The recent report on the findings of climatic research into the causes and probable evolution of climate change – a more accurate term than “global warming” – prompted me to consider a possible answer to Enrico Fermi’s classic question “Where is everybody?” Multiple generations of science fiction writers have projected a future in which the Milky Way Galaxy fairly teems with life, rather like Times Square on New Year’s Eve or the tavern in the first Star Wars movie – so much so that the late Prof. Stephen Hawking has publicly counseled SETI investigators to – not literally STFU – but certainly to exercise due caution in broadcasting the existence of intelligent life on earth to every corner of the Galaxy. (Not that we have a choice by now: earth’s electromagnetic emissions by now com
In Shadowlands, the movie about the courtship and marriage of C. S. Lewis and Joy Davidman Gresham, C. S. Lewis is quoted as saying “We read to know we are not alone”. I have found multitudes of citations where people quote Lewis as having said this in those very words, but have so far found no specific source, no book, no article, no lecture, for this remark. But even if Lewis did not say it, he should have. For in my own personal experience, there have been instances too abundant to count where this proved to be the case with uncanny timeliness. The following examples do not even scratch the surface. But in virtually all cases of where I have been reminded that I am not alone, this reminder also amounted to a revelation of what I myself thought even at times when I was not aware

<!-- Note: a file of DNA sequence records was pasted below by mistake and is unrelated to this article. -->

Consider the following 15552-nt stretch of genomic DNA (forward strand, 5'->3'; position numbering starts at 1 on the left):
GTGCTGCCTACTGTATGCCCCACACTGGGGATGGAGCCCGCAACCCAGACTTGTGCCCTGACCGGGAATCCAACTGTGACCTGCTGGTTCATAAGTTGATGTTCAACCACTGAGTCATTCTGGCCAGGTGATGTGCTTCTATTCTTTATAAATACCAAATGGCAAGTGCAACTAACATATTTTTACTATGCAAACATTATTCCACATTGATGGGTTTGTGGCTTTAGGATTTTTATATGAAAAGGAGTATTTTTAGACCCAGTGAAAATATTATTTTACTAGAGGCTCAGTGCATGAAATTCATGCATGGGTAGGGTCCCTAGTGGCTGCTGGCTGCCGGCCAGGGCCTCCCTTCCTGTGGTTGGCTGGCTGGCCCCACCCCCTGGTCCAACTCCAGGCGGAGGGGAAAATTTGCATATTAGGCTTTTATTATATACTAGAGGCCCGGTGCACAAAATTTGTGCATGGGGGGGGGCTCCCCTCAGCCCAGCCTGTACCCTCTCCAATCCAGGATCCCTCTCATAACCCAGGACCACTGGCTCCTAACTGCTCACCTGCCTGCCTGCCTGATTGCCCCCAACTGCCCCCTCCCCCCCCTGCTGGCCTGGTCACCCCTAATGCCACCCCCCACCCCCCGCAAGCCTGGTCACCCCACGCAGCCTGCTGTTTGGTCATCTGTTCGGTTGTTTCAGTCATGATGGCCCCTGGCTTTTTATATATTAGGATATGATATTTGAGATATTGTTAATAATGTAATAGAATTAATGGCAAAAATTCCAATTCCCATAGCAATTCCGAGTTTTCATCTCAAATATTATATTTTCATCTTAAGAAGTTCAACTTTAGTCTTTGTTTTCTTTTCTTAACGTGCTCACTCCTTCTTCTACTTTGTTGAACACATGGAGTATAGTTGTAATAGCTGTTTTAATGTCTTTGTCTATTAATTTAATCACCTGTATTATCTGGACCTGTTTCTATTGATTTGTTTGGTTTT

Have you ever had the experience of noticing a certain pattern in a wild variety of contexts, a pattern that occurs so consistently that you feel it simply has to mean something … but you have no idea what? I say “in a wild variety of contexts” to rule out cases of patterns that occur within the same context, even though, at the time, you may have no idea of the cause. I remember back in the early 1960s, when I was in junior-high school, I went on a “geology jag”. I spent several months reading books on geology, geophysics, and volcanology that noted with perplexity the mysterious – in the early '60s – pattern whereby volcanic activity tended to be concentrated around the circumference of, e.g., the Pacific Basin, what we today call the “Pacific Ring of Fire,” and similar places.